Jason Kenney has spent months now gleefully ripping Alberta's NDP government for the carbon tax it brought in and just raised to $30 a tonne. The United Conservative Party Leader has made a low-budget video of himself filling up his trusty blue pick-up, while complaining about how much more it costs now as a result of Rachel Notley's dreaded tax. He vows it will be among the first things to go if he and his party take power in two years' time. It's been a popular pitch in a province still feeling the effects of a dramatic drop in the price of oil. It's also a fundamentally dishonest one. What Mr. Kenney doesn't mention is the fact there is a pan-national climate agreement in this country, one that was signed off on in 2016 and that is due to take effect later this year. The provinces all have been put on notice that Ottawa expects to receive details soon from them of how each intends to fulfill its commitment under the deal. The federal carbon tax is set to start at $10 a tonne this year and rise annually to $50 a tonne by 2022. - Globe & Mail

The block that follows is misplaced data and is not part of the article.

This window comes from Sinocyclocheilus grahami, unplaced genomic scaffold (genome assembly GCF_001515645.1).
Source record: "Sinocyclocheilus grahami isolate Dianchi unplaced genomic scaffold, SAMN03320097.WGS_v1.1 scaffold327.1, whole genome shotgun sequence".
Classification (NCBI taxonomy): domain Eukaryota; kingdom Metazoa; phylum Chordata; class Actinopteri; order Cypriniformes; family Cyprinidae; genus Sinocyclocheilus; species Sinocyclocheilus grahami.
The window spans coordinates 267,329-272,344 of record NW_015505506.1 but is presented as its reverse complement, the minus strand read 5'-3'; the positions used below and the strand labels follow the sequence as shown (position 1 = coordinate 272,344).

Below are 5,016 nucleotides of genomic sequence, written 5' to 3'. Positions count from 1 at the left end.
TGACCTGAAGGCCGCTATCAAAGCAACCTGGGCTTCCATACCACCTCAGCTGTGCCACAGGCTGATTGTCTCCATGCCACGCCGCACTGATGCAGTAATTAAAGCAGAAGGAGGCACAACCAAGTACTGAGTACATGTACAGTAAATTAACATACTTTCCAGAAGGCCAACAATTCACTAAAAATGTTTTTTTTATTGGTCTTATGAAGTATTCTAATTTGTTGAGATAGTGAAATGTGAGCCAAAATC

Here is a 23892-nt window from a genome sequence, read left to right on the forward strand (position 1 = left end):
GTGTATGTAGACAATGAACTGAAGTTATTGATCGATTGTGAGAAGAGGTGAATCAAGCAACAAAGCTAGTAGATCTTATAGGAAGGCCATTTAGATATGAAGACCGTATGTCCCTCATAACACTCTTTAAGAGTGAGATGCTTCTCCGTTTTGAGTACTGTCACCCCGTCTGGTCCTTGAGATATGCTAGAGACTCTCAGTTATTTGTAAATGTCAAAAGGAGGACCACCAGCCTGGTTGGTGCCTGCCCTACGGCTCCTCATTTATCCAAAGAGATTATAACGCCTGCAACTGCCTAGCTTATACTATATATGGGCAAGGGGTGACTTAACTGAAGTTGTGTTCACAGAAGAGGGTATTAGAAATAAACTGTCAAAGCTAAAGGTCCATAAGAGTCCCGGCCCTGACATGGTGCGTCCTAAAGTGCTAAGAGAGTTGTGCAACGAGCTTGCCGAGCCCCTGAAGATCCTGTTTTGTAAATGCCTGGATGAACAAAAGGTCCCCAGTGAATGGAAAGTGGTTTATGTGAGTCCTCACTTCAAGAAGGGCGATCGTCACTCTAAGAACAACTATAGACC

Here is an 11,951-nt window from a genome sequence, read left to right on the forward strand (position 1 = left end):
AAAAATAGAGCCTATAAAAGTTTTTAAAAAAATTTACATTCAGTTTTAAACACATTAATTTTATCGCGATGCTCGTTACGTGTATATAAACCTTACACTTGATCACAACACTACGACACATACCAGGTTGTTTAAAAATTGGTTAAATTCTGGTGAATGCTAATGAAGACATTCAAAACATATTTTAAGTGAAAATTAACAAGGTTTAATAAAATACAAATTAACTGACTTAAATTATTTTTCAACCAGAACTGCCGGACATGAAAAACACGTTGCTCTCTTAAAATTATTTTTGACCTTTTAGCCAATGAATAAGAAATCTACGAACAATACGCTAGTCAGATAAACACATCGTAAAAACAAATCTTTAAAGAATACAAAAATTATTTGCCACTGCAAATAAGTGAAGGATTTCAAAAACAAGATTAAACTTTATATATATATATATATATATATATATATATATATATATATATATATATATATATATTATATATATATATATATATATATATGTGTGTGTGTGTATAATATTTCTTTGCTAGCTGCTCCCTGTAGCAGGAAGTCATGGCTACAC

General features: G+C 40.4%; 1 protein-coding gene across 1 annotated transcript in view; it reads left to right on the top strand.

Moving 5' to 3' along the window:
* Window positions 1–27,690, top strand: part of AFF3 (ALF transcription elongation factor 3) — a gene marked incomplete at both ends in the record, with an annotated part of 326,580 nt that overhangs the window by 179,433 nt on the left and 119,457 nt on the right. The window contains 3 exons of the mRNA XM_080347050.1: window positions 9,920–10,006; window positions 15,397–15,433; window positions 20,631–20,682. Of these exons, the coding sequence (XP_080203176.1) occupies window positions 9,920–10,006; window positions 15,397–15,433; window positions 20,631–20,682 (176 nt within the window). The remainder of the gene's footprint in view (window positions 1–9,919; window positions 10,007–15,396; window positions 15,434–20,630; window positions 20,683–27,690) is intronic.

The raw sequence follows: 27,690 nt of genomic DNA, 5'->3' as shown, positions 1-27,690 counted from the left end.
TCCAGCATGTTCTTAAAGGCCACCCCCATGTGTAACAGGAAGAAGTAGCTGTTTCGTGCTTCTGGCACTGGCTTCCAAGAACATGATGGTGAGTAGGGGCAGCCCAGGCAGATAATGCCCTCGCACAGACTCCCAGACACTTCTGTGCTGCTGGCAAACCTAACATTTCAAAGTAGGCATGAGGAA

Why the Trump offshore drilling plan is another Canada-U.S. complication — Paul Withers

As much as half a million kilograms of haddock caught on the rich fishing grounds of Georges Bank this weekend will be landed in ports in southwestern Nova Scotia, as the winter fishery gets underway after a storm-delayed start to 2018. Georges Bank is so productive that the fish hatched in a single year can keep fish plants going for several years. On January 4, the U.S. Bureau of Ocean Energy Management issued a draft proposal for oil and gas leases that opened 90% of outer continental shelf waters to petroleum exploration. The proposal contemplates opening the North Atlantic zone – which includes Georges Bank – to oil and gas development in 2021 and 2023. Production from exploration and development in newly available offshore areas will likely not occur for a decade or more, and then will continue for another 30 to 40 years or longer, the Bureau says. - CBC  


Shocking? Ontario utility Hydro One wants to spend $15M to redesign bills — CP